Decoded Regulations That Make Sense For Your Business
With summer just around the corner, it’s time to start thinking about bringing on summer interns.
Internships are a beautiful thing. They offer students and career-switchers great opportunities to gain experience in their field. They can also benefit employers by providing a fresh (albeit inexperienced) prospective on the industry.
As most of you know, before running to your local institute of higher learning to find some fresh talent, you must first decide if your internship will be paid or unpaid. Remember that nifty test provided by the Fair Labor Standards Act to help you classify an internship’s status? If not, you can review that on our blog here.
Once you get that figured out – it’s time to think about health insurance.
Wait. What? You have to offer health insurance to your summer interns?
You may never have given this notion a second thought in the past, but with the Affordable Care Act in place, employers must adjust and change the way they offer health insurance to their team.
This makes offering benefits to interns a valid concern!
Recent guidance associated with the Affordable Care Act included clarification surrounding the requirement to provide health coverage to full-time interns.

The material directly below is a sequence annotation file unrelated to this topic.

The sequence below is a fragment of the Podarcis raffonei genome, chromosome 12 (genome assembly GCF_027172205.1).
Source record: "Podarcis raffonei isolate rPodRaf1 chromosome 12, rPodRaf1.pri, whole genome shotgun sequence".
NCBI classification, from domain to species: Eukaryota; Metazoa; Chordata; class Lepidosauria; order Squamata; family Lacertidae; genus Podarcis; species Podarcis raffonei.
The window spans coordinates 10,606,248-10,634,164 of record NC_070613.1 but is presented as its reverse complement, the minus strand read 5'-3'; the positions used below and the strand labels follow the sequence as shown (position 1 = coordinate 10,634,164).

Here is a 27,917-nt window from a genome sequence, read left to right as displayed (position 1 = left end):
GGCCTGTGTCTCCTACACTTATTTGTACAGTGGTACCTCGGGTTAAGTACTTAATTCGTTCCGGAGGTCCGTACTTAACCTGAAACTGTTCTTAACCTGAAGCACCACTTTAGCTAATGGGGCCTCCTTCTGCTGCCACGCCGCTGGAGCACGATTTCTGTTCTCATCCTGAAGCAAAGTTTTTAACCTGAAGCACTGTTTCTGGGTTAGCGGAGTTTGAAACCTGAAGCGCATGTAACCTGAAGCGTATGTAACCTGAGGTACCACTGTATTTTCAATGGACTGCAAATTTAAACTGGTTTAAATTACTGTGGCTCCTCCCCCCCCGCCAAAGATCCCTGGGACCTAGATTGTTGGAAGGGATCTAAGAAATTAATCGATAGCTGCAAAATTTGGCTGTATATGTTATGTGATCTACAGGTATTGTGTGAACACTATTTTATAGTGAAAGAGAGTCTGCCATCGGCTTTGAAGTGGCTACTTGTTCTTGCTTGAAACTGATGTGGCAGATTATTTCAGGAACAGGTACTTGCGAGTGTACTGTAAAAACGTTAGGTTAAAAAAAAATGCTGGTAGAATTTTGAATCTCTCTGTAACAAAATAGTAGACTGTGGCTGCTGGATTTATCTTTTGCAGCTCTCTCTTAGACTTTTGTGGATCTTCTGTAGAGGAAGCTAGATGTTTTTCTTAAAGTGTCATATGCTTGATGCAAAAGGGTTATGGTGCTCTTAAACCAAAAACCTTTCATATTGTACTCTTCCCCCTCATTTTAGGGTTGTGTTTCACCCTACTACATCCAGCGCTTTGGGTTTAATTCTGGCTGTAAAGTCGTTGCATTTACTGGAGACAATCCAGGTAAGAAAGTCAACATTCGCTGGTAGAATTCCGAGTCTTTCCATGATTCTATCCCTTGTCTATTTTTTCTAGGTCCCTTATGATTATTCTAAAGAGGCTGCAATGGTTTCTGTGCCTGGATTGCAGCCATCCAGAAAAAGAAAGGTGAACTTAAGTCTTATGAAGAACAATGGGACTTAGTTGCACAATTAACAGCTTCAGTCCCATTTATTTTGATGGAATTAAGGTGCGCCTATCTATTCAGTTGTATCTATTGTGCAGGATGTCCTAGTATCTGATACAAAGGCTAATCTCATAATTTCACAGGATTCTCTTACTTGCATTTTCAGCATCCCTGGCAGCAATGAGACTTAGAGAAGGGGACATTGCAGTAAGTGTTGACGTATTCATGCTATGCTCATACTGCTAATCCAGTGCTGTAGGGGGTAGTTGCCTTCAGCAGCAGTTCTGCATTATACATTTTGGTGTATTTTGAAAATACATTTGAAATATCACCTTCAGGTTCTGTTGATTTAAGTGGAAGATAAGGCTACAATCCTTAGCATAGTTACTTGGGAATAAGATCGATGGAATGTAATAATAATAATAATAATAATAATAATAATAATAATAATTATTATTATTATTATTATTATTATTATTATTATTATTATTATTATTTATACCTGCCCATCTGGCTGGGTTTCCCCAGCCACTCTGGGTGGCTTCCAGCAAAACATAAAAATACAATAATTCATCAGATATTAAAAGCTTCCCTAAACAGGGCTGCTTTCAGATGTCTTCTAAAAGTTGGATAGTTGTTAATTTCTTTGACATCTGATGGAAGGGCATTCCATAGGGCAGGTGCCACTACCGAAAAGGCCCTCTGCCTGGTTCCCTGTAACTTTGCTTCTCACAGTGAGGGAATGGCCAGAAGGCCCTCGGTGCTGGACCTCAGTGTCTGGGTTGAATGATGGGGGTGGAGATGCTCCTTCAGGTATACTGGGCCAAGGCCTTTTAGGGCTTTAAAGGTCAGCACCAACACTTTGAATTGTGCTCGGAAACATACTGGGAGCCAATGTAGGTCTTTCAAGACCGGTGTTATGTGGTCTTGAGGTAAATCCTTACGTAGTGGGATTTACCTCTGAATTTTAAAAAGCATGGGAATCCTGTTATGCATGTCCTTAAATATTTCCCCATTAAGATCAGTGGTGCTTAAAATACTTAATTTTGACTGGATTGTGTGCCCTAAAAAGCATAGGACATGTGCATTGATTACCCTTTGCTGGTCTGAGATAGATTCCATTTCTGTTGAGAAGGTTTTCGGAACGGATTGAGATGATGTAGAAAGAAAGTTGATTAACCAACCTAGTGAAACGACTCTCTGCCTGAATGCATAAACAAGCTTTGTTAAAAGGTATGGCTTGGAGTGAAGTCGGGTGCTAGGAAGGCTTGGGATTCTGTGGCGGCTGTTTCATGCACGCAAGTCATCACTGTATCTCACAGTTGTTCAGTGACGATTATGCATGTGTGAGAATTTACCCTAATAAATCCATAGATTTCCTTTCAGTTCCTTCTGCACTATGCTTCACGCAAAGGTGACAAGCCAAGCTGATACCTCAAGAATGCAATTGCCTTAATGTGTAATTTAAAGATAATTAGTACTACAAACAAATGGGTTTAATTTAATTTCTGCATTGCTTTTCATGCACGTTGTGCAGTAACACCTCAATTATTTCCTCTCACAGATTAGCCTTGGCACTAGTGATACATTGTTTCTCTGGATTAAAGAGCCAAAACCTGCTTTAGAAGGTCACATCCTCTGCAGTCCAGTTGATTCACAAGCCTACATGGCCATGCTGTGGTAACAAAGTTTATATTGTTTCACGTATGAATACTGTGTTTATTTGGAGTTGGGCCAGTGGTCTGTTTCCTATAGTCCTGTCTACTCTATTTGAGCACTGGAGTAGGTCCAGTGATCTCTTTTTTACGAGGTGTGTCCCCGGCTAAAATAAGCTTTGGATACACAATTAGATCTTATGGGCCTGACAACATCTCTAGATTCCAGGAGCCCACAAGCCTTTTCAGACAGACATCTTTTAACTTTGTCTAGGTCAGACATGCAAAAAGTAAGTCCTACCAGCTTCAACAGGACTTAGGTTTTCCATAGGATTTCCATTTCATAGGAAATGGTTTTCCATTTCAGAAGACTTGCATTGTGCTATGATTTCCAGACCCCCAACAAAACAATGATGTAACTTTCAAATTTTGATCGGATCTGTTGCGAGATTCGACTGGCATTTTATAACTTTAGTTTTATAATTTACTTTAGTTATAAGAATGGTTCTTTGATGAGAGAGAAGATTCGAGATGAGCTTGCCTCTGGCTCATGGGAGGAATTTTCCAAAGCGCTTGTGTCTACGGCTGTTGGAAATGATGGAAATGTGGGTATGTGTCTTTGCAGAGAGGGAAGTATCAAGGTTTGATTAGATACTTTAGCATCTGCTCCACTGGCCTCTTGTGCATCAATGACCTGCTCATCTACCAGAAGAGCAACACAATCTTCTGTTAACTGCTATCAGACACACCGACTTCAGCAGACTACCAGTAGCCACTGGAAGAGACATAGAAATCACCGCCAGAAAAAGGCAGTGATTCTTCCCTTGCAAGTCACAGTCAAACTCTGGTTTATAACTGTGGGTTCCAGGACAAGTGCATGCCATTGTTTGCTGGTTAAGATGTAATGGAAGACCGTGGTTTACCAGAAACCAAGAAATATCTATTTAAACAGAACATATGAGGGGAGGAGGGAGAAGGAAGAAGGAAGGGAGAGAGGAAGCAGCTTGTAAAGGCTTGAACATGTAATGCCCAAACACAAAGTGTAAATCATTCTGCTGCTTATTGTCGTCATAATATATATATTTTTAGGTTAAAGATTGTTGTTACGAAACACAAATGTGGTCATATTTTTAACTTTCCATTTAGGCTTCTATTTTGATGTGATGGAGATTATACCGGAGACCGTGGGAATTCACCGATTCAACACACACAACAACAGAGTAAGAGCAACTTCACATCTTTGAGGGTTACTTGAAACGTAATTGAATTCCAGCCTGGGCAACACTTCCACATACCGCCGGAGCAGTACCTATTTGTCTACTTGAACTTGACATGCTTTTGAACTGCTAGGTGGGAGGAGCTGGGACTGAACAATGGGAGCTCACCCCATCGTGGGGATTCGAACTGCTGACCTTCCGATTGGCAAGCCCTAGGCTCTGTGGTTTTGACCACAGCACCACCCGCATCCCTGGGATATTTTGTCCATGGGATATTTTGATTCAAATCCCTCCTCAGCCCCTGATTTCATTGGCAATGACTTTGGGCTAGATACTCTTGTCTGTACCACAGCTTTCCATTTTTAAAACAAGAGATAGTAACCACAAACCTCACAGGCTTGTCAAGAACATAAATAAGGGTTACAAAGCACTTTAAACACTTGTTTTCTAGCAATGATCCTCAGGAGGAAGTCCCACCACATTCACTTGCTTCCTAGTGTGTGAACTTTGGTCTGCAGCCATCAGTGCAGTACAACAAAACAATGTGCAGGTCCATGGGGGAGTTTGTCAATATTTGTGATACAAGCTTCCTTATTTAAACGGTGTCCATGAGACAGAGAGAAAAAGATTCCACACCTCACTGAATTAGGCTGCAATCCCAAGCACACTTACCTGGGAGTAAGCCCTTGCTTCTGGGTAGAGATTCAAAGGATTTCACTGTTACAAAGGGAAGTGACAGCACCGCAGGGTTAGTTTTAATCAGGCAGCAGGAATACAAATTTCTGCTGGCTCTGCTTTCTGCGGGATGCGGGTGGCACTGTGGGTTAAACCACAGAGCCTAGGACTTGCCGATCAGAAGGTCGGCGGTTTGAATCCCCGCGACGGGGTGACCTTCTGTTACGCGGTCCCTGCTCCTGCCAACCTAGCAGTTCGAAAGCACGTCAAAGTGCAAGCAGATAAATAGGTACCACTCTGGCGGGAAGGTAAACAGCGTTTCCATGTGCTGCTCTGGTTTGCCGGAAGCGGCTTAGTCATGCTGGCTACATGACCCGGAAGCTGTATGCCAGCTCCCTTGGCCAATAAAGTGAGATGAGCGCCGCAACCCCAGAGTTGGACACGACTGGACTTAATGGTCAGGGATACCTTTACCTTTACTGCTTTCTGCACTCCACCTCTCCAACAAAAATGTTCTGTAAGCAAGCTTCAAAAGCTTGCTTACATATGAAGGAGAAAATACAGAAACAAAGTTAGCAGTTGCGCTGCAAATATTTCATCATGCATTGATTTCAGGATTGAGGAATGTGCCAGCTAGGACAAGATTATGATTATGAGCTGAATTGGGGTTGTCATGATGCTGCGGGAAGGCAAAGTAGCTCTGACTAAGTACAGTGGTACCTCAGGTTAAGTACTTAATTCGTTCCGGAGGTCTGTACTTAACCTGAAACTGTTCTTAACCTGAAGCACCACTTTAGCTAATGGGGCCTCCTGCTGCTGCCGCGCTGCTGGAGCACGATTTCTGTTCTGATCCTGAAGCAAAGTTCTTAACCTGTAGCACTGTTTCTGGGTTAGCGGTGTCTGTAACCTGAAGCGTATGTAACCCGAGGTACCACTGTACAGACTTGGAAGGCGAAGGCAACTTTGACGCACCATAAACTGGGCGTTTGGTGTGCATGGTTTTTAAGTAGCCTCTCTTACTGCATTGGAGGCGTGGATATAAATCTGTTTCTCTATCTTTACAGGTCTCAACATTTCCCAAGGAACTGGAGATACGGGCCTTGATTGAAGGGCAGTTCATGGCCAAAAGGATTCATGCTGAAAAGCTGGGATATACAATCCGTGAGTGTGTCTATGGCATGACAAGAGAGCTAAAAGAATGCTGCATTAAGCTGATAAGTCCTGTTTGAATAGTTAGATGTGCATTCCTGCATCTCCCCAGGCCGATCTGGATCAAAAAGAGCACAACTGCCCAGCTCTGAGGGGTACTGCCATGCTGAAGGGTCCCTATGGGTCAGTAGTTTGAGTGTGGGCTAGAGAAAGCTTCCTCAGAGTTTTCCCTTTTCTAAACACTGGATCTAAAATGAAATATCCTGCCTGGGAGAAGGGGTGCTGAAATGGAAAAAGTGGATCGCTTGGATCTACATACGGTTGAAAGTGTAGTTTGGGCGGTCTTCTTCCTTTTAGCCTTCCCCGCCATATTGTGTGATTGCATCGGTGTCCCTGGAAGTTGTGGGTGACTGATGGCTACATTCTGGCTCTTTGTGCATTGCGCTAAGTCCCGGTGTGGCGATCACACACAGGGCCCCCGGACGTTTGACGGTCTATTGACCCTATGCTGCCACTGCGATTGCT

However, sometimes this “clarification” may still leave managers and business owners feeling like they are treading in murky waters.
While this may seem like a whole other new and confusing concept to master, have no worries! Luckily, our Health Care Reform guru Angie Weilage (Brown & Brown Insurance) decoded the regulations and gave us these tips for dealing with the Summer Interns and the ACA.
First – Remember this:
The ACA kicks in once an organization reaches 50 or more employees. It may be important to note that businesses nearing that 50-employee mark may reach that point by hiring on new interns, drastically changing the cost-benefit of hiring said interns.
Regarding employers who are subject to the Pay or Play provisions of the law:
- Full-time (30 hours or more) paid interns must be offered health coverage, to avoid a penalty.
- Full-time paid interns at government entities can be excluded.
- Full-time unpaid interns are also excluded.
- Note, if your full-time paid interns can be classified as seasonal workers, then you can exclude them. Seasonal is defined as working 6 months or less at approximately the same time each year. Be careful not to confuse short-term full-time assignments with seasonal full-time assignments.
To learn more about who qualifies as seasonal workers, check out the Department Of Labor’s website here.
So, thanks to Angie, we now have a crystal clear idea of what exactly is going on with internships and health insurance!
Although the ACA regulations may not affect every business, it is still a great idea to keep up-to-date on the ins and outs of the mandate. Should the need for implementation in your company ever arise, you will be prepared on how to properly handle the situation!